The relocation of the main entrance from the north side of the building to the southwest corner eliminates the need for steps, improves thermal performance, and provides a dynamic new face for the library. In addition, the project provides new, larger, and more dynamic areas for children and young adults; a new 150-person sub-dividable community room with a warming kitchen; and an outdoor patio adjacent to the popular library area. Photo: Paul Brokering via AIA

 

 

Laurel Branch Library; Largo, Maryland | Grimm + Parker Architects

The 32,000-square-foot library replaces an existing facility, which was one of Prince George’s County’s most heavily used libraries. Its architecture provides a pedestrian-friendly solution that solidifies the library’s institutional presence while improving and respecting the park. The interior was designed to enhance the user experience through a replica paleontological dig site in the floor of the children’s area and public art pieces by local artists in other spaces. While not pursuing LEED certification, the LEED-NC v3 system provided an overarching design framework for its sustainable features. Outside, the site is a living laboratory for stormwater management and local ecosystems. Native drought-resistant plants were planted in large sweeps on the park and library grounds for maximum visual and functional impact. Flowering cherry trees echo nearby Washington, D.C., and a stand of native oaks reference the history of the site, once known as Oak Grove. Photo: Sam Kittner via AIA

 

 

Pico Branch Library; Santa Monica, California | Koning Eizenberg Architecture, Inc.

The library, located in the heart of Santa Monica’s Virginia Avenue Park, leverages its setting to encourage its use as both an educational resource and social gathering spot.

The nearly 9,000-sf library preserves the site’s existing green space and takes advantage of previously underused space to further activate the park’s event plaza. Sustainable features can be found throughout the LEED Platinum certified library, chief among them daylight harvesting and passive shading. Skylights and the library’s carved ceiling help maximize light and define the building’s architectural identity. Deep overhangs and canopies protect glass from direct sun and eliminate the need for interior shades.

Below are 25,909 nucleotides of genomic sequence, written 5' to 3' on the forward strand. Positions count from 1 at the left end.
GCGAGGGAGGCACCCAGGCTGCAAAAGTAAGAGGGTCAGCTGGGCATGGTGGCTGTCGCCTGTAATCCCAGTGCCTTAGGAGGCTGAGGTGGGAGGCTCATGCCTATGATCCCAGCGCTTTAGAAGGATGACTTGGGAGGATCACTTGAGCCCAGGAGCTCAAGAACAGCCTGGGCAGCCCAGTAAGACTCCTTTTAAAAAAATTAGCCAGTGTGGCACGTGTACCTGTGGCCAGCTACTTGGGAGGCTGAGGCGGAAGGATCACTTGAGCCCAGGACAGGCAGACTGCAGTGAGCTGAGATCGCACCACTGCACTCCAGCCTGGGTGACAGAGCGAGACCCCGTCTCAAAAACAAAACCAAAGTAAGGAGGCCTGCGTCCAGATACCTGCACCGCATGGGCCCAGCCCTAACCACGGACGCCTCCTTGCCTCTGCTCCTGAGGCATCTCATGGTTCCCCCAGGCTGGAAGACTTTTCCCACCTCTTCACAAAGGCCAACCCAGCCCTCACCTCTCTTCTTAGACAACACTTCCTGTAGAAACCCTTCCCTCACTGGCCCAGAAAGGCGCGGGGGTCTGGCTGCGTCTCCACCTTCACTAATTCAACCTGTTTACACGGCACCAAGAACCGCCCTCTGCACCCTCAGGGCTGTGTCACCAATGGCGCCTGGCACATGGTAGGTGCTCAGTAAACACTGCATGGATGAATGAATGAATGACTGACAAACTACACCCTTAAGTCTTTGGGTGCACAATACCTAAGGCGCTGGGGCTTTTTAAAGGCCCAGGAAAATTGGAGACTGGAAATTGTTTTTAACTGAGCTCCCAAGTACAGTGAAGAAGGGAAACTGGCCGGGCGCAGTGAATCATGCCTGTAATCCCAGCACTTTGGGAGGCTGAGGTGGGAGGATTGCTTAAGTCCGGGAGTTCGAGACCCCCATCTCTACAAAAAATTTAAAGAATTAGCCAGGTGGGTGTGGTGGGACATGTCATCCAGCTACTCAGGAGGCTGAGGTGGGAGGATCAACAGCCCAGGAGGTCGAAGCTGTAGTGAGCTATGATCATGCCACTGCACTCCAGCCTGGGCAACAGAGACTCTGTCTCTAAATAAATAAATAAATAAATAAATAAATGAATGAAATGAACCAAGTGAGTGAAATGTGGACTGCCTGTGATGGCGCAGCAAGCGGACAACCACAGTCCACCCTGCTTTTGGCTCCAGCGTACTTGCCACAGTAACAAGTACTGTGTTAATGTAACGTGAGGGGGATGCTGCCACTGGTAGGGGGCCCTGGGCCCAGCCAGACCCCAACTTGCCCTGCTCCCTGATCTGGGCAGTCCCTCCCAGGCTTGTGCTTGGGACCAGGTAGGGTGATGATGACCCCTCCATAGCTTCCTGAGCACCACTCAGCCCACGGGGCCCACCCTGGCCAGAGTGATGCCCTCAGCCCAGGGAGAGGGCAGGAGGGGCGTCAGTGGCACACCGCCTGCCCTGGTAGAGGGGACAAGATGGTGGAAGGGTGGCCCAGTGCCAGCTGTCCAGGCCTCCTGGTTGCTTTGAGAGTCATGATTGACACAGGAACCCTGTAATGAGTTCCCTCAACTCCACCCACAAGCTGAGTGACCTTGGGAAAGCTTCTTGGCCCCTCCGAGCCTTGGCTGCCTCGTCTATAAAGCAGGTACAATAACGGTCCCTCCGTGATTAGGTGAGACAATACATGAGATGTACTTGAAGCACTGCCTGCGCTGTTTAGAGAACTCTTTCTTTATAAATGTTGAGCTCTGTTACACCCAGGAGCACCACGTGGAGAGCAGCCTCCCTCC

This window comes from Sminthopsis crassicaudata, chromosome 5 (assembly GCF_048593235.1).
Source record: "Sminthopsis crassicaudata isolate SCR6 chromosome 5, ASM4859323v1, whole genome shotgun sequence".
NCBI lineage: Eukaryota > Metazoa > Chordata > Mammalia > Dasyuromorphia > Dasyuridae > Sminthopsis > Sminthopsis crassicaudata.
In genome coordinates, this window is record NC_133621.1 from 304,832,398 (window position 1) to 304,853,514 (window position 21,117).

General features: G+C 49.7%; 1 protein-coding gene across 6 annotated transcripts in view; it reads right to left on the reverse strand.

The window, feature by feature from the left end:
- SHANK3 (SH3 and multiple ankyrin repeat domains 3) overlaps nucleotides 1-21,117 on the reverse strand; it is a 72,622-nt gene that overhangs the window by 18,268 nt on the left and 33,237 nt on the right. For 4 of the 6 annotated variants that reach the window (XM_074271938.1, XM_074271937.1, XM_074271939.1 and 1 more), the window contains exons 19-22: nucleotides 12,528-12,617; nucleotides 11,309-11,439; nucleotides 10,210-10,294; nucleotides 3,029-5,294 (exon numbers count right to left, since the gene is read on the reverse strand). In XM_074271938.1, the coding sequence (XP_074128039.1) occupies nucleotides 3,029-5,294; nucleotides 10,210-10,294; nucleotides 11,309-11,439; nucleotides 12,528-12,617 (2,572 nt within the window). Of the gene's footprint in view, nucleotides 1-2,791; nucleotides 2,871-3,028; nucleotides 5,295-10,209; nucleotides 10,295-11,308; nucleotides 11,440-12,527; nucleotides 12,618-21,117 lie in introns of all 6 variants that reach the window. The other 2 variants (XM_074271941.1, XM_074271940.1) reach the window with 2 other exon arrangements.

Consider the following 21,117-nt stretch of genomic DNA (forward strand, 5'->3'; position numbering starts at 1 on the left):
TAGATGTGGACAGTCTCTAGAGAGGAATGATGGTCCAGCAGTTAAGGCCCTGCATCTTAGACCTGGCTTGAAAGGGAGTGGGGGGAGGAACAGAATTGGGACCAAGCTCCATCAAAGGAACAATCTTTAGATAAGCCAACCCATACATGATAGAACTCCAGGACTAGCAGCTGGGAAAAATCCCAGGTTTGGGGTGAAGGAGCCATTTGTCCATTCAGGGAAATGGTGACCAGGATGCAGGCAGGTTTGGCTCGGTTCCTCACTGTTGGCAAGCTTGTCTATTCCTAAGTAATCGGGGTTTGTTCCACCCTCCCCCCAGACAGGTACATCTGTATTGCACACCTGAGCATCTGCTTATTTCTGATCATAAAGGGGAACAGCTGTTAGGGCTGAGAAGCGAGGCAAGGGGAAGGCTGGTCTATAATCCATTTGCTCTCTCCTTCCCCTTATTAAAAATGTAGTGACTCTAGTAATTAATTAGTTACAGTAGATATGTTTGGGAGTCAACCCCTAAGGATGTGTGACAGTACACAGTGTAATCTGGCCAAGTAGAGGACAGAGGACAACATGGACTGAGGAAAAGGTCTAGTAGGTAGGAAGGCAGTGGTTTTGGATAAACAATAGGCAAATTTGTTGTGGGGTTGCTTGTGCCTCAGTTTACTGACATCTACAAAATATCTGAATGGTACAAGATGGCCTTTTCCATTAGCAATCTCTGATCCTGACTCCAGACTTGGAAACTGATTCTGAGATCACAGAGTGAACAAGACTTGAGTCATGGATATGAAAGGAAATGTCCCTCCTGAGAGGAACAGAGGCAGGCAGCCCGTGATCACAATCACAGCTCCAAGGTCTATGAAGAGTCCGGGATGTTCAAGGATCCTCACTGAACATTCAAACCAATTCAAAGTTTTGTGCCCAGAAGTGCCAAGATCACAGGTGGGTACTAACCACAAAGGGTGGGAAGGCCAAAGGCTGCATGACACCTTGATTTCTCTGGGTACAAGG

Through its rainwater harvesting system, the library collects water from its roof and the roof of an adjacent building for storage in a 12,000-gallon cistern, where it is filtered and used to flush the library’s toilets. In the first six months of operation, the library increased its membership by more than 1,200 people and over 100,000 materials were checked out. Photo: Eric Staudenmaier via AIA

 

 

Tulsa City-County Central Library; Tulsa, Oklahoma | MSR Design

The design team approached the project with the goals of delivering a solution that responds to the needs of a 21st-century library while creating a destination that actively contributes to the city’s renewal. To that end, the project activates the exterior spaces, simplifies patron entry, and dramatically increases parking availability through a parking garage with an enclosed link to the library. Despite the addition of the 88,000-square-foot garage, the overall impervious surfaces on the site were reduced, alleviating stormwater runoff.

New cast stone panels, refurbished public art, and a thorough cleaning honor the library’s original 1965 design. Beyond the adult stacks and destination children’s area inside, the library features a mix of spaces where up to 140 people can meet and collaborate. The plaza itself, once tired and deserted, now features pervious pavers and ample seating surrounded by vegetation. Coupled with the library’s café, outdoor spaces provide seating for more than 400 people, providing regular meeting space before library hours begin. Photo: Lara Swimmer via AIA

Overlay Init